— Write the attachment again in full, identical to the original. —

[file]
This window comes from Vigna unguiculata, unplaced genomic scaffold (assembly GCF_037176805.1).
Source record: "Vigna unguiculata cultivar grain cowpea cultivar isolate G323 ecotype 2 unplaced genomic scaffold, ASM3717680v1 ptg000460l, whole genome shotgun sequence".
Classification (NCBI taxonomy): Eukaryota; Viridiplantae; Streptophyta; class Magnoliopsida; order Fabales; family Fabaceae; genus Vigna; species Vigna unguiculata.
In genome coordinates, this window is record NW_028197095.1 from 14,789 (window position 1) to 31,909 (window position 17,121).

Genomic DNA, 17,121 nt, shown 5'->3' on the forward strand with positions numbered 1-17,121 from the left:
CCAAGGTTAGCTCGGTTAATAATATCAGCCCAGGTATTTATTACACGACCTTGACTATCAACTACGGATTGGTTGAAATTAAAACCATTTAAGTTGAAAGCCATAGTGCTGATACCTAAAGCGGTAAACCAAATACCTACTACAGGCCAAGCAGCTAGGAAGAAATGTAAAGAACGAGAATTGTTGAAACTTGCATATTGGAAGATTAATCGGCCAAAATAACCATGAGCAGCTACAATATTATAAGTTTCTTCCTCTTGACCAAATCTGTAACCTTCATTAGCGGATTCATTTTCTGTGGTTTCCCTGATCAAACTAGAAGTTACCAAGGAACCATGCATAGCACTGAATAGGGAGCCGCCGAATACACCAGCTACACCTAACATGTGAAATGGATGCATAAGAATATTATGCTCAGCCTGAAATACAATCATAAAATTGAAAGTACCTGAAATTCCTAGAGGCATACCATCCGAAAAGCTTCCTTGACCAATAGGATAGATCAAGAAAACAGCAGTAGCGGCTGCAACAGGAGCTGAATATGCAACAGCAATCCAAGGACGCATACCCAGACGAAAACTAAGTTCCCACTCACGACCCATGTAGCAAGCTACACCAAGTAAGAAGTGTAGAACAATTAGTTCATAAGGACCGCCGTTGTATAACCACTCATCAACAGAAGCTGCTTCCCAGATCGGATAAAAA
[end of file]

This window comes from Vigna unguiculata, unplaced genomic scaffold (assembly GCF_037176805.1).
Source record: "Vigna unguiculata cultivar grain cowpea cultivar isolate G323 ecotype 2 unplaced genomic scaffold, ASM3717680v1 ptg000460l, whole genome shotgun sequence".
Classification (NCBI taxonomy): Eukaryota; Viridiplantae; Streptophyta; class Magnoliopsida; order Fabales; family Fabaceae; genus Vigna; species Vigna unguiculata.
In genome coordinates, this window is record NW_028197095.1 from 14,789 (window position 1) to 31,909 (window position 17,121).

Genomic DNA, 17,121 nt, shown 5'->3' on the forward strand with positions numbered 1-17,121 from the left:
CCAAGGTTAGCTCGGTTAATAATATCAGCCCAGGTATTTATTACACGACCTTGACTATCAACTACGGATTGGTTGAAATTAAAACCATTTAAGTTGAAAGCCATAGTGCTGATACCTAAAGCGGTAAACCAAATACCTACTACAGGCCAAGCAGCTAGGAAGAAATGTAAAGAACGAGAATTGTTGAAACTTGCATATTGGAAGATTAATCGGCCAAAATAACCATGAGCAGCTACAATATTATAAGTTTCTTCCTCTTGACCAAATCTGTAACCTTCATTAGCGGATTCATTTTCTGTGGTTTCCCTGATCAAACTAGAAGTTACCAAGGAACCATGCATAGCACTGAATAGGGAGCCGCCGAATACACCAGCTACACCTAACATGTGAAATGGATGCATAAGAATATTATGCTCAGCCTGAAATACAATCATAAAATTGAAAGTACCTGAAATTCCTAGAGGCATACCATCCGAAAAGCTTCCTTGACCAATAGGATAGATCAAGAAAACAGCAGTAGCGGCTGCAACAGGAGCTGAATATGCAACAGCAATCCAAGGACGCATACCCAGACGAAAACTAAGTTCCCACTCACGACCCATGTAGCAAGCTACACCAAGTAAGAAGTGTAGAACAATTAGTTCATAAGGACCGCCGTTGTATAACCACTCATCAACAGAAGCTGCTTCCCAGATCGGATAAAAA